July 15, 2011

Last Words: Rebecca Watson and Richard Dawkins

Here’s the substance and sequence of events as I see it.

• Rebecca Watson had an elevator encounter that she felt uncomfortable with. She talked about it on her blog. She has every right to do so.

• PZ Myers picked it up on his blog. Thus far, this is like a conversation about dating techniques.

• Dawkins decides to get into this debate. He equates Watson’s experience with the great amount of suffering that women face in various countries including threats to their lives. Dawkins trivializes Watson’s experience as ‘zero-bad.’

• On the face of it, it seems like these are two distinct and unrelated issues and there’s no reason for anyone to compare these two experiences. Or is it?

• One is aware of problems such as date rape and various forms of sexual crimes which take place on campuses. Problems that are unique to the so-called advanced nations. Backward nations meanwhile are faced with the age-old issues: everything from killing female fetuses to killing female infants to injustices to young females to forced marriages to dowry harassment to death punishment for adultery, etc. I have clearly left out other forms of cruelty.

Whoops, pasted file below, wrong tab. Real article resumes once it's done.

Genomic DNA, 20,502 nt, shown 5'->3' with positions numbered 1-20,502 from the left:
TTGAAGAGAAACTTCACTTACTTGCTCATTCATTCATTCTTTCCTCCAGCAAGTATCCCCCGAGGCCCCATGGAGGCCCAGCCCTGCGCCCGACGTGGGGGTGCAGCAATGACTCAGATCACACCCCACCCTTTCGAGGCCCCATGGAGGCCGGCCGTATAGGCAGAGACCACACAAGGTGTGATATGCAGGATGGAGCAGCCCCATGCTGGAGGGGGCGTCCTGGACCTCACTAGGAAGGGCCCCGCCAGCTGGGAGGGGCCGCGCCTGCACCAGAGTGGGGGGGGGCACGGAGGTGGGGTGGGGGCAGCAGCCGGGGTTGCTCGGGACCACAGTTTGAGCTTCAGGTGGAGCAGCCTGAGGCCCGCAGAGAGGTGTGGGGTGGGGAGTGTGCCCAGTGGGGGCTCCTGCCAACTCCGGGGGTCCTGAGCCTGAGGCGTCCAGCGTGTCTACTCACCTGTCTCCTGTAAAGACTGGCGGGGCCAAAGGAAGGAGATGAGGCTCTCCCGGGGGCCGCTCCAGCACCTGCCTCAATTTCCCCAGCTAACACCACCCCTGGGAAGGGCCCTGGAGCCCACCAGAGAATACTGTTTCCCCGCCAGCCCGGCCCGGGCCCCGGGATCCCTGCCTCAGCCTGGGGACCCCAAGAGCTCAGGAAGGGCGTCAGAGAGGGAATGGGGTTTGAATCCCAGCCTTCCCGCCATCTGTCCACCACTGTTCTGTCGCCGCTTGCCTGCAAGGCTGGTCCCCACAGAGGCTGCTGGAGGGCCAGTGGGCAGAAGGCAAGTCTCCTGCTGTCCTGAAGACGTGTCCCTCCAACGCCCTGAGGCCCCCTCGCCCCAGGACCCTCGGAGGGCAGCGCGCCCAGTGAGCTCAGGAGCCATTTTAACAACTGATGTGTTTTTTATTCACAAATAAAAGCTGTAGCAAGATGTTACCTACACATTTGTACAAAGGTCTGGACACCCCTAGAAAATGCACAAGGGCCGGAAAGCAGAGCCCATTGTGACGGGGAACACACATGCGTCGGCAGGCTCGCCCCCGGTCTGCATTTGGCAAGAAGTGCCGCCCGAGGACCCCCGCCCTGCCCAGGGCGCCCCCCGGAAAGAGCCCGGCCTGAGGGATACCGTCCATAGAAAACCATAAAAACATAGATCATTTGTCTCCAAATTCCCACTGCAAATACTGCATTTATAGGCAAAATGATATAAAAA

• Could it be that there’s something common in the male mindset which enables males to commit the first set of crimes in the rich countries and the second set of crimes in the poorer countries? It seems there’s after all some thread which links these two sets of crimes.

• So, Rebecca Watson’s encounter can be placed in the broader spectrum of persistent male mindsets. And then we can all conclusively agree that the elevator guy was egregiously in error. There’s after all a continuum from innocent offers of coffee to a situation where an acceptance of such an offer is construed to be an invitation to have sex. And when the female later makes it clear that the two matters are distinct, that often leads to misunderstanding, violence, and possibly rape.

• Dawkins erred in looking at it as an isolated incident and ignoring the historical baggage.

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